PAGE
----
Texas Democrats flee state to block Republican voting law

  • 2 years   ago

Democrats in the Texas legislature have left their state en masse in an effort to prevent Republicans there from passing a law to tighten voting rules.

The move will temporarily paralyse the state's House of Representatives, which requires at least two-thirds of lawmakers be present for a vote.


At least 50 House Democrats boarded two private jets from Austin to Washington DC on Monday.

The move comes amid a wave of voting restrictions in Republican-led states.

An important first vote on the sweeping voting legislation proposed by Texas Republicans was planned for later this week.

The bill would outlaw 24-hour polling places and drive-through voting, ban ballot drop boxes and expand the authority of partisan poll watchers.

The House lawmakers took off on Monday afternoon - the first time since 2003 that state Democrats have left Texas to break quorum.

Speaking to reporters as they landed in Washington DC, the Texas Democrats said they would not return until the 30-day special session had ended next month.

Top Texas Democrat Chris Turner said in a statement: "We are now taking the fight to our nation's Capitol. We are living on borrowed time in Texas."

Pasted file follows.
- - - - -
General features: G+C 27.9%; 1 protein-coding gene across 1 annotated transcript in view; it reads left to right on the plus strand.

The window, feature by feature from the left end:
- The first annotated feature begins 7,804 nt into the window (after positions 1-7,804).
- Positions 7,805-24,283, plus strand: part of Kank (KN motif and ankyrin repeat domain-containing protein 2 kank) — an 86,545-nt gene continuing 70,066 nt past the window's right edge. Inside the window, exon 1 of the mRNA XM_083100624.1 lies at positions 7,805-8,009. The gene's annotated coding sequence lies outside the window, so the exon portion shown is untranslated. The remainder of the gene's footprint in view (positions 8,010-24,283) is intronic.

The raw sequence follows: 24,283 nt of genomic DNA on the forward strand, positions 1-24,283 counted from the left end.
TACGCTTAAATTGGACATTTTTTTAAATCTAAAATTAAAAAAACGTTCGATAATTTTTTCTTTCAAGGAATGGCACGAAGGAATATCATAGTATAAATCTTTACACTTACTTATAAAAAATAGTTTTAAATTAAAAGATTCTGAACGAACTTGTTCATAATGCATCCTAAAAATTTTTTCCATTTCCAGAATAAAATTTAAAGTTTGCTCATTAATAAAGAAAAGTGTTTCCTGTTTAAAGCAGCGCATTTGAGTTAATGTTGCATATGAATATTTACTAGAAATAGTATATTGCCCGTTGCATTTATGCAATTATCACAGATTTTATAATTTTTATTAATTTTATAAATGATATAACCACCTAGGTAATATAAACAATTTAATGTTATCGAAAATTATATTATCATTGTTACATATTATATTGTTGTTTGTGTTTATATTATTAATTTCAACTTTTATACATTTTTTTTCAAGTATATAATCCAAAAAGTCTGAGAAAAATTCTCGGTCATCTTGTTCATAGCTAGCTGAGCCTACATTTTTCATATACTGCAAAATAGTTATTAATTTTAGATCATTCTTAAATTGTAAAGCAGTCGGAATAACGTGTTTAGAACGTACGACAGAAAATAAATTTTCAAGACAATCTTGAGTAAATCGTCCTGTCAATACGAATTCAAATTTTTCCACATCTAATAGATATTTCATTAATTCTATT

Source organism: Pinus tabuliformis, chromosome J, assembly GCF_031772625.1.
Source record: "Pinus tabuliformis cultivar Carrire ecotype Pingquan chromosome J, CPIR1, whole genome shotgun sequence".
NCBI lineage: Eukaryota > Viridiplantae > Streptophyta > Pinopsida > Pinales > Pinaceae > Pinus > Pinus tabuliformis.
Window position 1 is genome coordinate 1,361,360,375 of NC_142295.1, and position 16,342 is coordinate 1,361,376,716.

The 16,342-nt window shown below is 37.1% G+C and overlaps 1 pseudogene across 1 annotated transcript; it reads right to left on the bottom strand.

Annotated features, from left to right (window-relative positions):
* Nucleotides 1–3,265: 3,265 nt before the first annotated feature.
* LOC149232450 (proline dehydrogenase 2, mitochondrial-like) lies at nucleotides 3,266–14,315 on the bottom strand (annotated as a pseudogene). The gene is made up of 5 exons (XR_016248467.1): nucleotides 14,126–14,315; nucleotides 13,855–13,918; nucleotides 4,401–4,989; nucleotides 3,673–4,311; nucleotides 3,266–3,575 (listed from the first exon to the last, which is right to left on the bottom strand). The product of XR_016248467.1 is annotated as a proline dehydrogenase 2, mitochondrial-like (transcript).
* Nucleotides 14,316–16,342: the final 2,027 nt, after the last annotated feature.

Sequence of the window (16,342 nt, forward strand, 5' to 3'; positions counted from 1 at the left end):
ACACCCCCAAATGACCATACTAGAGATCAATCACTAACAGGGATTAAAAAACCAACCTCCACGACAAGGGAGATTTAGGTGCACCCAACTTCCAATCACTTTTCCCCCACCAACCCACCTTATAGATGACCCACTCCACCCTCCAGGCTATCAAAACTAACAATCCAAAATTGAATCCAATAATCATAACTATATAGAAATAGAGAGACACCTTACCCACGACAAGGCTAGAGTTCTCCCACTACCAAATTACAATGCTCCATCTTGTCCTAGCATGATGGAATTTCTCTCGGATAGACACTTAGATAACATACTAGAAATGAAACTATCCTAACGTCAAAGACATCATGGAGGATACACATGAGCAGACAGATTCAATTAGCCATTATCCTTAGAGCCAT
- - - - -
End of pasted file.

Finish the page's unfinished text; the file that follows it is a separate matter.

The fleeing lawmakers do so under threat of arrest. Under Texas law, legislators can be legally compelled to return to the state capital in Austin.

In response to the exodus, Texas House Speaker Dade Phelan, a Republican, said in a statement that the House would use "every available resource" to secure a quorum.

The Democrats' action also hopes to put pressure on Washington lawmakers and US President Joe Biden, who is facing calls from activists to do more at the federal level to protect voting rights. Mr Biden, a Democrat, is scheduled to deliver a major speech on the issue on Tuesday, in Philadelphia.

This marks the second time in six weeks that Texas Democrats have used a walk-out as a delay tactic.

In May, state Democrats left the state House hours before the regular legislative session ended. Governor Greg Abbott, a Republican, called the current 30-day special session in response.

But with Republicans in control of both the Texas House and Senate, Democrats' options are limited. If they do remain outside the state for the duration of the current special session, Governor Abbott can simply call a new one.

Source: BBC